An Introduction to Aesthetics, Dabney Townsend (Blackwell).
Aesthetics: The Classic Readings, ed. David E. Cooper (Blackwell).
Aesthetics, along with, for instance, philosophy of religion and political philosophy, used to be considered one of the more outlying areas of the philosophical territory, remote from the centre of activity where epistemology and metaphysics were to be found. Some great philosophers turned their attention to the subject only late in their careers, and then often rather perfunctorily. Of the great trio of philosophical subjects, it seemed the principle was “Deal with truth first, then goodness; only then, if you have time, beauty”. Thus Hume wrote lengthily in the Treatise, and the two Enquiries, first on the questions of epistemology, then on moral philosophy, before he wrote his brief essay Of the Standard of Taste. Kant wrote his monumental first Critique, concerned with the great questions of epistemology and metaphysics, then the shorter, but still very substantial, second Critique, on morality. Only then, at the age of 66, did he write his much shorter Third Critique, The Critique of Judgement, which is (at least partly) concerned with problems of aesthetics. Other great philosophers contributed to the subject hardly or not at all: Descartes on Aesthetics or Berkeley on Aesthetics would be candidates for the world’s shortest books. And the same has continued to be true into the twentieth century as well. Few of the great names of analytic philosophy wrote anything at all about aesthetics. Wittgenstein contributed only briefly to the subject, but, (like Hume and Kant as well) enormously influentially, nevertheless.
But things are changing. The last thirty years have seen a profound difference in the way the subject of philosophy has been approached in the Anglo-American world. One widely noted symptom of this change has been in moral philosophy, where the huge explosion in the number of books on practical ethics and real life moral problems since about 1970 has made the subject, among other things, vastly more interesting and exciting then when it had to subsist on a diet of examples concerning the borrowing and lending of books and the division of puddings – the chief moral concerns, perhaps, of the Oxford and Cambridge dons who contributed to the subject.
Twentieth-century aesthetics until 1970 consisted for the most part of modestly titled articles with modest ambitions of the sort that were collected in the books edited by William Elton, Aesthetics and Language (1967), and Cyril Barrett, Collected Papers on Aesthetics (1965), for example. There were, by British writers, virtually no suitable introductory texts. The situation now is very different. Not only is there a bewildering array of choices among introductory texts and anthologies, but it is also true that some of the sharpest contemporary philosophical minds have thought deeply and wisely about aesthetics. Malcolm Budd, Colin McGinn, Roger Scruton, Jerrold Levinson, and Peter Kivy are first rate philosophers who have aesthetics at the centre of their interests. And there are gifted younger philosophers, whose primary interest lies in aesthetics, such Alex Neill, Aaron Ridley, and Nigel Warburton, for example.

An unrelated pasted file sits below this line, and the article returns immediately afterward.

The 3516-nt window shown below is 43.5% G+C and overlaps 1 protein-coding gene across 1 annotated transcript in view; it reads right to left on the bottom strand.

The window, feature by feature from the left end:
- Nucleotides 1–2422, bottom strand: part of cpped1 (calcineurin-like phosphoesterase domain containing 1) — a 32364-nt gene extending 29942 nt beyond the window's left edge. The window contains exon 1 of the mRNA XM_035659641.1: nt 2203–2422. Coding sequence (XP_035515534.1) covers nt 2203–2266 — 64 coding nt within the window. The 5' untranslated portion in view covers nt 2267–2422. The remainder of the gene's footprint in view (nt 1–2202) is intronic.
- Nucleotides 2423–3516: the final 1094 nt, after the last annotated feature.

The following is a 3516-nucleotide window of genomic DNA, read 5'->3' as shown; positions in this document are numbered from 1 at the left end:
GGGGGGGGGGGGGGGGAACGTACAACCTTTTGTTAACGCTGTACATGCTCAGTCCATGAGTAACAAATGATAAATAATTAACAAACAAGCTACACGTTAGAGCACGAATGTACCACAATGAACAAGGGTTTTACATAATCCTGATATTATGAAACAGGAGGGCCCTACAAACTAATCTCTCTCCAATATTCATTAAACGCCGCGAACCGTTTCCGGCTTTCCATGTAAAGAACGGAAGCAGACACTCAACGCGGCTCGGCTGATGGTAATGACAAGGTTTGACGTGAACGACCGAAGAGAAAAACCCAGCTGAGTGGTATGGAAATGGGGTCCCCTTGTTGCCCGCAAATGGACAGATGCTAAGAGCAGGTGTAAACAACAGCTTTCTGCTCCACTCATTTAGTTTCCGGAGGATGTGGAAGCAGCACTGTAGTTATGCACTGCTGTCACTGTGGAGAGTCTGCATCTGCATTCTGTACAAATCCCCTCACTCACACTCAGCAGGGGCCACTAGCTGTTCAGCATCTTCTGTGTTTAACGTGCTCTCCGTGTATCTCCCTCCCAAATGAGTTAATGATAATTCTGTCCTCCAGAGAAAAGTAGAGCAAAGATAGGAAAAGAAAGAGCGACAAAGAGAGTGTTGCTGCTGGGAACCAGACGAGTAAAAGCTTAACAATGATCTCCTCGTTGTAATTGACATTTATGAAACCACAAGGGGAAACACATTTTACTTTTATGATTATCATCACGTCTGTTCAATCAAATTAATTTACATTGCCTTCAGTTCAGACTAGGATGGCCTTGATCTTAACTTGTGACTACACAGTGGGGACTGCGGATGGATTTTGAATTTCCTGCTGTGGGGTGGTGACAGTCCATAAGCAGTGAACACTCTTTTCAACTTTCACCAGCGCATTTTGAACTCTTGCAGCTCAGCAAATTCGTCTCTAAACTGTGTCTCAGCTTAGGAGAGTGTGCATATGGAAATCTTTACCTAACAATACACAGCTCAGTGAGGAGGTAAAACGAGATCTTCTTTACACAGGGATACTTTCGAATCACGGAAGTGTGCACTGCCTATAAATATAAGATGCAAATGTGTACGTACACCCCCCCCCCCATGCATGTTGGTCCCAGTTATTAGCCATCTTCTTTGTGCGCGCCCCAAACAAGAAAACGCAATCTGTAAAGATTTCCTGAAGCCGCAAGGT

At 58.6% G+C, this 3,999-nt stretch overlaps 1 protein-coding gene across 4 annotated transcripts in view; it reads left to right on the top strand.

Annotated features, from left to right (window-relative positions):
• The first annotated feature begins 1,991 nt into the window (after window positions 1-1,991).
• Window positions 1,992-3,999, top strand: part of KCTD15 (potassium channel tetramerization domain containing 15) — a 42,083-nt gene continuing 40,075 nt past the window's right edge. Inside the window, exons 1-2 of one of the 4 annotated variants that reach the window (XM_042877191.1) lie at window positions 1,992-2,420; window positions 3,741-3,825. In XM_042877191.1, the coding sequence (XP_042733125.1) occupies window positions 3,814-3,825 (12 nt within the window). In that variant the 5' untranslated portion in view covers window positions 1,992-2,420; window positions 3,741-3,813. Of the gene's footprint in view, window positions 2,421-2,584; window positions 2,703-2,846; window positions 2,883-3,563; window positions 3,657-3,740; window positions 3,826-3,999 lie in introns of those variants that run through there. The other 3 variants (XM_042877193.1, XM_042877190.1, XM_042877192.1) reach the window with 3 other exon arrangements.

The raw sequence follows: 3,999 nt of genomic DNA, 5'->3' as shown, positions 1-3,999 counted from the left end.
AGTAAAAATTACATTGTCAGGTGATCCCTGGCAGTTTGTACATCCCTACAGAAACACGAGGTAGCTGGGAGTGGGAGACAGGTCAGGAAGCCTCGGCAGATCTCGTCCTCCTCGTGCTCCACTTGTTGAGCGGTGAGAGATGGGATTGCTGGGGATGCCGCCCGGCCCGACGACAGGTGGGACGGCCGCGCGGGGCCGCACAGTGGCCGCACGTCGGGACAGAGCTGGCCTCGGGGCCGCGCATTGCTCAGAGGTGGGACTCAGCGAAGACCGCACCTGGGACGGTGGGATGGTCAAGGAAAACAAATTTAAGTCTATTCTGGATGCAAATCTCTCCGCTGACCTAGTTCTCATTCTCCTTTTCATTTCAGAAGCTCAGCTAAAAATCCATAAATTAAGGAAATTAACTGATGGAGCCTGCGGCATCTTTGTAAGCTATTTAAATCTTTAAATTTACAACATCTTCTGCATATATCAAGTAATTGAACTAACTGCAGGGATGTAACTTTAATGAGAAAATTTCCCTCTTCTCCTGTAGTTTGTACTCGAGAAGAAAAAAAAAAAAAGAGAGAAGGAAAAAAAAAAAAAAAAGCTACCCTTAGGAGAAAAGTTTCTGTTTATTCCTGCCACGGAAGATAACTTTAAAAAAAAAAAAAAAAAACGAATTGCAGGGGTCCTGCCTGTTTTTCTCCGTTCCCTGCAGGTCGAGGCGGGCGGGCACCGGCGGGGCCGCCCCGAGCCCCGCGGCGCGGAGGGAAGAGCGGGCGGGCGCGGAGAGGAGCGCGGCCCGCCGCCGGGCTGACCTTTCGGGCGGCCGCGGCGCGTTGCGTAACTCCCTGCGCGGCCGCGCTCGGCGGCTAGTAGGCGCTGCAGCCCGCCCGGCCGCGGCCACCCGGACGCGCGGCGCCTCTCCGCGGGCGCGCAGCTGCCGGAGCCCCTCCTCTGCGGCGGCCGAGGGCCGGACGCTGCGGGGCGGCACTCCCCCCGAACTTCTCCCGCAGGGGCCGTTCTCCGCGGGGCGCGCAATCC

Nevertheless, traces of the old attitude towards the subject still persist. It is odd for instance, that John Haldane, one whose own philosophical talents should not be thought any less of because of their prolific and visible use, should reportedly say of Scruton (The Times, Wednesday December 3, 1997): “Most philosophers have neither the ambition nor the aptitude to work, as he does, in more than a single area. But his contribution to philosophy is not what it might have been given his abilities. He has the gift but not the interest to pursue philosophy into its details”. This quote comes after the Times‘s reporter, Jason Cowley, has commented: “The feeling persists among his [Scruton’s] critics that he is not serious at all; that he has squandered the chance to make an original contribution to philosophy by dissipating his talent across a variety of disciplines without committing himself to any. This has led to charges of dilettantism”. Scruton has indeed written a considerable number of books on a wide variety of philosophical and other subjects. But his contributions to Aesthetics alone constitute a formidable achievement – greater indeed than some, whose considerable reputations in the subject rest upon a lesser (both in quality and quantity) contribution. The Times‘s article marked the publication of Scruton’s important and impressive book The Aesthetics of Music: a definitive work which pursues one of the most discussed topics in aesthetics today “into its details” further than any other.
Those looking for suitable books to get started on the subject will find Dabney Townsend’s An Introduction to Aesthetics a highly reader-friendly guide. It is a clearly and attractively written work which will provide a very reliable text for many university courses on the subject. At the end of each chapter there are excellent, and bang up-to-date, suggestions for further reading and there is a useful glossary of terms used in the text at end. It is interesting to note that this is fifth in the Blackwell Series “Introducing Philosophy”, the first three of which commendably are on the Philosophy of Religion, Ethics and Human Well-Being and Business Ethics, other subjects which, along with aesthetics, might previously have been thought too marginal to launch such a series.